Clinical potential of in vitro measured red cell deformability, a myth?

M. R. Hardeman, C. Ince

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For many years the study of Red Blood Cell (RBC) deformability has been limited to specialised hematological research institutes and this has hampered a widespread clinical testing of this dynamic RBC property. Consequently, the clinical relevance of such in vitro measurements has remained questionable now for a considerable time. The recent availability of the LORCA, a routinely applicable and computer assisted instrument for this purpose, opens now the possibility to evaluate RBC deformability on a large scale in various pathological situations associated with impaired microcirculatory flow. In this communication we present our clinical experience obtained thusfar with this instrument. Besides the effect of physiological aging of normal RBC, the results of a clinical study on malaria tropica, case studies of hereditary elliptocytosis, Smith-Lemli-Opitz syndrome (a cholesterol biosynthesis defect), the treatment of sickle cell crisis with hydroxy-urea as well as the clinical intervention with Cyclosporin, are collected. In conclusion, it can be stated that the limited clinical experience with the LORCA as is reported here, yields sufficient evidence about the clinical potential of this technique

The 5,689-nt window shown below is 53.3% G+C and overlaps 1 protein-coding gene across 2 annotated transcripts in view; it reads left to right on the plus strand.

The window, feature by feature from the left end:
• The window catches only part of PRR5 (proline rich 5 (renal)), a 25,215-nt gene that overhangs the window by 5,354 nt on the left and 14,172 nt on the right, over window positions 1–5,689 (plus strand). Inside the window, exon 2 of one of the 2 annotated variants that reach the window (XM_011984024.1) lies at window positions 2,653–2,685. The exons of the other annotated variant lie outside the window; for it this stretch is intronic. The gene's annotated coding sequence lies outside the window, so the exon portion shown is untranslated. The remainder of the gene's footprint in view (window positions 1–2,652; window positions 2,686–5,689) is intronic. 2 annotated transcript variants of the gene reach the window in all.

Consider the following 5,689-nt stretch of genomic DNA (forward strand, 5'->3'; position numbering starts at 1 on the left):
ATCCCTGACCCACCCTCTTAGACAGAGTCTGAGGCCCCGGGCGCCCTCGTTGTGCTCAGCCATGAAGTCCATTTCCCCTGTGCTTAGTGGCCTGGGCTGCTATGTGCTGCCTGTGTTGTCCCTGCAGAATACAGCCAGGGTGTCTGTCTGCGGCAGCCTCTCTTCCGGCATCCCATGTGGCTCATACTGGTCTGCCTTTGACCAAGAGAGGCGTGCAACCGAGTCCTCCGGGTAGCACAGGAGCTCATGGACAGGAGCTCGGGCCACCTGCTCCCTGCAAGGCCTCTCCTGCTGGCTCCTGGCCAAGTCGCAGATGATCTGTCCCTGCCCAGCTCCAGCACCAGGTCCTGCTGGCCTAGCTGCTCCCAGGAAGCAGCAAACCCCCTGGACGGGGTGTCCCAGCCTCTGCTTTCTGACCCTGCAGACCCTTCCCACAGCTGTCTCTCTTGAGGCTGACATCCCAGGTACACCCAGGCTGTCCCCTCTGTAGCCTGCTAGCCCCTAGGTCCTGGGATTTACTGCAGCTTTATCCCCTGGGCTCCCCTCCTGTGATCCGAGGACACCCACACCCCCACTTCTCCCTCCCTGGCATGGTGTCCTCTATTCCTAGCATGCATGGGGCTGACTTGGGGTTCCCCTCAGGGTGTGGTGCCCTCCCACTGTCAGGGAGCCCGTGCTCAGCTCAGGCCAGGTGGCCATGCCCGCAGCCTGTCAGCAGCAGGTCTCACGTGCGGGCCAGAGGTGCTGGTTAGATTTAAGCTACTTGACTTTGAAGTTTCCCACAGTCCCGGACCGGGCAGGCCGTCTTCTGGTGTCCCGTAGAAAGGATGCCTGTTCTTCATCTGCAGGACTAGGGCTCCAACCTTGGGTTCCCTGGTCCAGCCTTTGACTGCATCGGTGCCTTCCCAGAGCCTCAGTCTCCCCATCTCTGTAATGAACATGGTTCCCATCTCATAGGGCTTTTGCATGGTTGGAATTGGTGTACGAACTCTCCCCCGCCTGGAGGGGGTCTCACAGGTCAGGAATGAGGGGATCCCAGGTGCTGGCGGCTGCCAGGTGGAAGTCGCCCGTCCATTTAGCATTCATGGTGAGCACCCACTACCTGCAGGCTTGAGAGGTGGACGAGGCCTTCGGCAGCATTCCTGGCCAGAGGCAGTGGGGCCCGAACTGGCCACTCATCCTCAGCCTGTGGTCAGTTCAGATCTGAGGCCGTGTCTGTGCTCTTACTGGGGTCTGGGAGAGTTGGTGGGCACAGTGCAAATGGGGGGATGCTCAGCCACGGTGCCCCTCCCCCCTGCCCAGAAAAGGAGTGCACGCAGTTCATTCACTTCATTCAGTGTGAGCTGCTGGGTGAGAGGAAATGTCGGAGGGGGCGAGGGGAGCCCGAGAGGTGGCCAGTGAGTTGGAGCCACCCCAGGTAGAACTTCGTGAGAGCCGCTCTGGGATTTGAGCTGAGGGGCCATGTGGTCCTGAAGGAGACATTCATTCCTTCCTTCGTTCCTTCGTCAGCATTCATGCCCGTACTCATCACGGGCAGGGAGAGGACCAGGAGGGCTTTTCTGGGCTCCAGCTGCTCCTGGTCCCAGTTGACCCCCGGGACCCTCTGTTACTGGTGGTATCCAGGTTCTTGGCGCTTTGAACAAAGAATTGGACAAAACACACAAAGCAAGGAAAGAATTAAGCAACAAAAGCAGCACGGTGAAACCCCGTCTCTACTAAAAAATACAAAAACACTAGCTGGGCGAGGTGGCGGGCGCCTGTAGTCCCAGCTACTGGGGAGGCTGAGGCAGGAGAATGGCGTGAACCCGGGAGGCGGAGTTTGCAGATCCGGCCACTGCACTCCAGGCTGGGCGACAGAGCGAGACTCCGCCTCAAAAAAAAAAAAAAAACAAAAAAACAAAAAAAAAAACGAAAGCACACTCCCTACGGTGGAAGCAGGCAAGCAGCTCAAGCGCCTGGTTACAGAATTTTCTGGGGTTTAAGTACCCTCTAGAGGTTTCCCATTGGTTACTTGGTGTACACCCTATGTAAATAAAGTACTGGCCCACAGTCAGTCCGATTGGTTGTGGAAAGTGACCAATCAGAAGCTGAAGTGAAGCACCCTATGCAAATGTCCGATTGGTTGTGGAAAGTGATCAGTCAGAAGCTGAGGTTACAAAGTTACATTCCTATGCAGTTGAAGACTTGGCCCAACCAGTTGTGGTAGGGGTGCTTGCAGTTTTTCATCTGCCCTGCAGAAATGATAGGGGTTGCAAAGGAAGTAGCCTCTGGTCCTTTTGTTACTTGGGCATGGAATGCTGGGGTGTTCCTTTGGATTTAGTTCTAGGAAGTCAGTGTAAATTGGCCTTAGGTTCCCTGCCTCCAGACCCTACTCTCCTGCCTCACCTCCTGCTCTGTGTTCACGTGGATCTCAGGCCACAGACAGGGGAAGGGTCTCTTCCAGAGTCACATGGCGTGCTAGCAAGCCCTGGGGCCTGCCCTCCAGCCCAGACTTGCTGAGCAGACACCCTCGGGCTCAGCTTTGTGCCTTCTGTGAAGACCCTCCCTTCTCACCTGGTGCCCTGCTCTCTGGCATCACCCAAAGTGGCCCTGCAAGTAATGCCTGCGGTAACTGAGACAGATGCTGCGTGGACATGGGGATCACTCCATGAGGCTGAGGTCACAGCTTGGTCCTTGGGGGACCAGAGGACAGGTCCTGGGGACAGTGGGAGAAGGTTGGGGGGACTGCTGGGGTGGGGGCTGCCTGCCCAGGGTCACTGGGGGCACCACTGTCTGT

Original languageEnglish
Pages (from-to)277-284
JournalClinical Hemorheology and Microcirculation
Issue number3-4
Publication statusPublished - 1999

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